News Feature | December 23, 2014

Inovio Begins Clinical Trials Of Immunotherapy Cancer Treatment

By Suzanne Hodsden

Inovio Pharmaceuticals announced the start of their first human studies into a DNA immunotherapy both alone and in combination with another cancer therapy in development at Inovio. If successful, the treatment has the potential to treat a wide range of aggressive cancers, Drug Discovery & Development (DDD) reports.

The new drug candidate, INO-1400, is an immunotherapy designed to target a gene known as the human telomerase reverse transcriptase (hTERT). According to Inovio’s press release, the hTERT gene is expressed in over 85 percent of cancers and is rarely found in healthy human cells.

Preclinical studies conducted on both monkeys and mice showed delayed tumor growth, reduced tumor size, and greater rates of survival.

The phase 1 study will be conducted at the University of Pennsylvania’s Abramson Cancer Center and expects to enroll 54 subjects. The participant group will be comprised of adult patient with breast, lung, or pancreatic cancer who are at a high risk for relapse after receiving other treatments or surgery. These patients will either receive INO-1400 alone or in conjunction with INO-9012, an immune activator.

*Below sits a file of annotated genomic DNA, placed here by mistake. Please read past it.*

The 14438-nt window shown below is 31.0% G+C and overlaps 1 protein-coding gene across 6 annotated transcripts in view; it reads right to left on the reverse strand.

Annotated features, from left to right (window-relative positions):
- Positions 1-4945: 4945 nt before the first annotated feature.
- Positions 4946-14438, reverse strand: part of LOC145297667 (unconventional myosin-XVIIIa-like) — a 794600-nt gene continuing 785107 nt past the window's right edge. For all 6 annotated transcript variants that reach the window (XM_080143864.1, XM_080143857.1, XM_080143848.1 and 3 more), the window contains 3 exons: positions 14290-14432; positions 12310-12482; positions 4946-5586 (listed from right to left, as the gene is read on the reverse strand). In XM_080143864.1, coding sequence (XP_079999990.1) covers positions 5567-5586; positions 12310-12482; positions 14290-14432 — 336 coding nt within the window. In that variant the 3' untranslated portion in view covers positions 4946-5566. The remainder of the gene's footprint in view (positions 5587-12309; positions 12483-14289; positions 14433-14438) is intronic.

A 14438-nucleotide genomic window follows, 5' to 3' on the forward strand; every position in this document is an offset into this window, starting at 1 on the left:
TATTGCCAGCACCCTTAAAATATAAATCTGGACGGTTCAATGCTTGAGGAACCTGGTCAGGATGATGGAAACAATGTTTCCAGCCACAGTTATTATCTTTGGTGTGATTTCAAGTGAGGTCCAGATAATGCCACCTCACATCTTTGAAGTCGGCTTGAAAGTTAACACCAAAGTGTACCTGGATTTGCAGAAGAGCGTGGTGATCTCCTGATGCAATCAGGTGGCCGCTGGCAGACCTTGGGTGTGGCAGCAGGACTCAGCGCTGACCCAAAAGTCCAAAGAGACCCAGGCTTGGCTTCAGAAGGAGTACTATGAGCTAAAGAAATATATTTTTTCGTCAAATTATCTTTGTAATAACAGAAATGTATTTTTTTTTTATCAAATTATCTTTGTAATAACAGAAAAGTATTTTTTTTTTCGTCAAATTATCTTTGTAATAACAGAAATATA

Inovio marks these specific cancer types as first, third, and fourth in largest rate of cancer death in the U.S. Furthermore, these cancers have some of the lowest rates of remission after radiation and surgery. Reducing instances of relapse in these cancers is Inovio’s primary goal with INO-1400.

INO-1400 joins a growing number of immunotherapy treatments in Inovio’s pipeline.

In November, Inovio announced success in preclinical study of an immunotherapy to treat melanoma. Researchers found that the introduction of this therapy greatly reduced tumor growth and proliferation in mice.

Also, Inovio announced its projected 2015 launch of clinical trials for INO-5150, an immunotherapeutic treatment for prostate cancer. INO-5150 was originally a collaborative project with Roche, but the licensing agreement was terminated and the two companies announced plans to continue their co-development of INO-1800, a treatment for Hepatitis B.

Robert Vonderheide, vice chief of research at the Abramson Cancer Center, explained, “The next great wave of oncology advancement will be treatments which empower the patient’s own immune system to seek and destroy cancer.”

The press release stated that the Abramson Cancer Center would fund all site-specific clinical costs.